A. No. All payments are prospective. However, earlier pension payments made to a retiree and not shared with a Former Spouse or other arrearages attributable to the participant/retiree could be recognized in a "two-tier" payment scheme. However, it has been Troyan, Inc.'s experience that "two-tier" formats present complex drafting issues. A simpler method of dealing with arrearages is to convert the sum of the arrearages into an "actuarially equivalent" monthly benefit and increase the pension otherwise payable to a Former Spouse by this amount (this is not complex, but, for practitioners seeking guidance on this procedure please contact Troyan, Inc.). What is essential is that the Final Judgment of Divorce provide a foundation for this remedy by specifically addressing the possibility of an arrearage and clearly indicating the remedy (the Former Spouse is to have his or her benefit increased by the actuarial equivalent of any arrearage). If properly crafted OPM will not oppose arrearage language. OPM deems its functions as ministerial and will follow the "plain language" of the settlement. This arrearage language need not be offensive to OPM provided a proper foundation for this procedure is found in the Property Settlement Agreement. The COAP simply gives effect to the language of the Property Settlement Agreement. The existence of an accrued arrearage is thus recognized and resolved in the COAP. An "arrearage" COAP simply incorporates the increase in the benefit due to the Former Spouse as determined by the actuarial equivalence of the arrearage. Because the enabling language was clearly provided for in the Property Settlement Agreement OPM has no reason to object to an "actuarially enhanced" award to a Former Spouse. Moreover, as part of the Property Settlement Agreement it is suggested that the fees and other expenses related to implementing this remedy be paid by the participant. If your Property Settlement Agreement contains requisite anticipatory language, failure to pay such fees can be added to the gross arrearage attributable to non-receipt of pension benefits. SEE APPENDIX "A" FOR AN ILLUSTRATON OF "ACTUARIAL EQUIVALENCE".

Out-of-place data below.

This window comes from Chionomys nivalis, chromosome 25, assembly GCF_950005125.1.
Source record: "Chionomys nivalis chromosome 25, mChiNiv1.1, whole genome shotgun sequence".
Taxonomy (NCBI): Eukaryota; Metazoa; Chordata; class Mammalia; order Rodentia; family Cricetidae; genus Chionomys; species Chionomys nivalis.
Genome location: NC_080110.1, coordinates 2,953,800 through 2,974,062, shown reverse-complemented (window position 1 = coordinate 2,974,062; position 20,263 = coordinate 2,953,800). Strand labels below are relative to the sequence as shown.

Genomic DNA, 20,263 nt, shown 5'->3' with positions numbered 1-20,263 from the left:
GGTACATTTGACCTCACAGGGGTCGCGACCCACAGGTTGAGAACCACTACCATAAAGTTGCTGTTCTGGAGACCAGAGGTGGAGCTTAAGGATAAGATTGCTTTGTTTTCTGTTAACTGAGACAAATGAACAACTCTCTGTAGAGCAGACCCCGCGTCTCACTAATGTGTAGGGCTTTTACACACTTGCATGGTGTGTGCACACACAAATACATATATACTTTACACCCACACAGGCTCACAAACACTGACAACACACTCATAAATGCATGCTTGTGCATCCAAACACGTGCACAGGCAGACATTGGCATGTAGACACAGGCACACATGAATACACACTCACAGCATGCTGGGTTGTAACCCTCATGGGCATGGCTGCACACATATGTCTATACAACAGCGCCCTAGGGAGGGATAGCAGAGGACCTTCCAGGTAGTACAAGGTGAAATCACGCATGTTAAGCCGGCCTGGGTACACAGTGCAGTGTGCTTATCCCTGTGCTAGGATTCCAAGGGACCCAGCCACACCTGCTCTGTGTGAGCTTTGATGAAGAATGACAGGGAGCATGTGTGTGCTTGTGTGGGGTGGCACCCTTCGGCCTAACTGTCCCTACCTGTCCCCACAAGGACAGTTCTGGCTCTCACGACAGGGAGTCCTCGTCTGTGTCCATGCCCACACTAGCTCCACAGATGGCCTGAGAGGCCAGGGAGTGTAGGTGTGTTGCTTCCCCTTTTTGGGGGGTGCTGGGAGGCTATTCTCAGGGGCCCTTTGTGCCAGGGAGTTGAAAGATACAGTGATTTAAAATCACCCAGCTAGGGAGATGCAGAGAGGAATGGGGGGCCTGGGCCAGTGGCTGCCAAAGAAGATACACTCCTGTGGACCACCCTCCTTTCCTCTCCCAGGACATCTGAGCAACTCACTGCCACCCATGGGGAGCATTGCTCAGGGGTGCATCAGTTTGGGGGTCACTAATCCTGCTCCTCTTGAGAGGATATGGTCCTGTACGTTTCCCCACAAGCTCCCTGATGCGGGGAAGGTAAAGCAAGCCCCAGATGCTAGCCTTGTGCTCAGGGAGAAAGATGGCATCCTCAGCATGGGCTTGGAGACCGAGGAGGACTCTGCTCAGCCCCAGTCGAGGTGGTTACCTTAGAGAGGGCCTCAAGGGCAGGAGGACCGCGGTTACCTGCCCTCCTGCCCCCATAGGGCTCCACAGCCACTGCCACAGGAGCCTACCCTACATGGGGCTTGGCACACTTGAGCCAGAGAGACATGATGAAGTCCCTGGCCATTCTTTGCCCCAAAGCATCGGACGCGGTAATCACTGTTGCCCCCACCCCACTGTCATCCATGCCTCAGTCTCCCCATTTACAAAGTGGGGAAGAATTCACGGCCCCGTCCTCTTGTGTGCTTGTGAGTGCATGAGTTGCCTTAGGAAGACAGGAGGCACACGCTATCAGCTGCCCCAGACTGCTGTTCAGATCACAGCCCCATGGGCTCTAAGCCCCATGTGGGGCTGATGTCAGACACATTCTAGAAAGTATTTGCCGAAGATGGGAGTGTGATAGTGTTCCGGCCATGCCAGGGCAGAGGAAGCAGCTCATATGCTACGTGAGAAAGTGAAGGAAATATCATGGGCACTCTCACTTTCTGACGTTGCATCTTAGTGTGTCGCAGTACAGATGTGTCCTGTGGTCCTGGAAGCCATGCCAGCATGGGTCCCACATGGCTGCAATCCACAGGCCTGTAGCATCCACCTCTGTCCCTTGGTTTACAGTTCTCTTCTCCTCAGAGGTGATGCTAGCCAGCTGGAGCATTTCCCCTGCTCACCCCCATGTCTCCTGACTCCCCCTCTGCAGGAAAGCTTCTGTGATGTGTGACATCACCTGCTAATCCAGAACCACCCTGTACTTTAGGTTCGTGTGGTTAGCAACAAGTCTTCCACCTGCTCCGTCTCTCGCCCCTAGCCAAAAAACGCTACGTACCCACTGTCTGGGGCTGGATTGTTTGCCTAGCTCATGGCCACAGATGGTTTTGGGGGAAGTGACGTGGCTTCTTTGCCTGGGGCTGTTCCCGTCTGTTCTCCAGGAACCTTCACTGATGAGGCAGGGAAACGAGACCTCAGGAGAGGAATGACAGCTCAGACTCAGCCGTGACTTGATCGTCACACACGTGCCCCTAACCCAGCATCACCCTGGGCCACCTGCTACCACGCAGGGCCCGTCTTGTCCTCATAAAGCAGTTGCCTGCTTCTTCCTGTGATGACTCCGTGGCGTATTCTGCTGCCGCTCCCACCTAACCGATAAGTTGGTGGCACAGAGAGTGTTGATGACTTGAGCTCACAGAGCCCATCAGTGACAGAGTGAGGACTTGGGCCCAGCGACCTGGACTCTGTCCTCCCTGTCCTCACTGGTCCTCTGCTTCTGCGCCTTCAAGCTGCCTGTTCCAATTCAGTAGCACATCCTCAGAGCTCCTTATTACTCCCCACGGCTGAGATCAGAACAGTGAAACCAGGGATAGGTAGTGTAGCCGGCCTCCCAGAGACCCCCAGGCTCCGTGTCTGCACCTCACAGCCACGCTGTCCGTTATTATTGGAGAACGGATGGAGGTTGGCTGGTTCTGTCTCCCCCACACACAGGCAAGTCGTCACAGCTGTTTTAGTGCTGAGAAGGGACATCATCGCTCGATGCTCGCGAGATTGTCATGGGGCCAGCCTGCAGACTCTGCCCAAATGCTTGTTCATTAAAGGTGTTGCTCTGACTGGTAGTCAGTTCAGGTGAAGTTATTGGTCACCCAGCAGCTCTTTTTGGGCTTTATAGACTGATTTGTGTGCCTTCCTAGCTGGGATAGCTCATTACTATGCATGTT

Q. Apart from pension (annuity) and survivor benefits are there other benefits that are available to a Former Spouse?